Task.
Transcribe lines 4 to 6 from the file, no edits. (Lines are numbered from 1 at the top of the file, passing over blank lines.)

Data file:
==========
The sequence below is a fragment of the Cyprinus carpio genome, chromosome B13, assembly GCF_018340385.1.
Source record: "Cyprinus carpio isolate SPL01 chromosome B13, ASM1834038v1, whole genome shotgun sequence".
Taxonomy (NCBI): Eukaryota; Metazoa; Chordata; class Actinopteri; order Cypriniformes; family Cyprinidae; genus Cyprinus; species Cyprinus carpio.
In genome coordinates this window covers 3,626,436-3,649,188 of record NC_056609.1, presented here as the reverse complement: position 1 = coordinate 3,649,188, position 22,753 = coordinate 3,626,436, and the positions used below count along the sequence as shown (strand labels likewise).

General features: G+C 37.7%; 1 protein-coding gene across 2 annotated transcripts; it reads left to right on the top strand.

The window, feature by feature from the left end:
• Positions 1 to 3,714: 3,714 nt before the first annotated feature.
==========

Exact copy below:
In genome coordinates this window covers 3,626,436-3,649,188 of record NC_056609.1, presented here as the reverse complement: position 1 = coordinate 3,649,188, position 22,753 = coordinate 3,626,436, and the positions used below count along the sequence as shown (strand labels likewise).

General features: G+C 37.7%; 1 protein-coding gene across 2 annotated transcripts; it reads left to right on the top strand.

The window, feature by feature from the left end: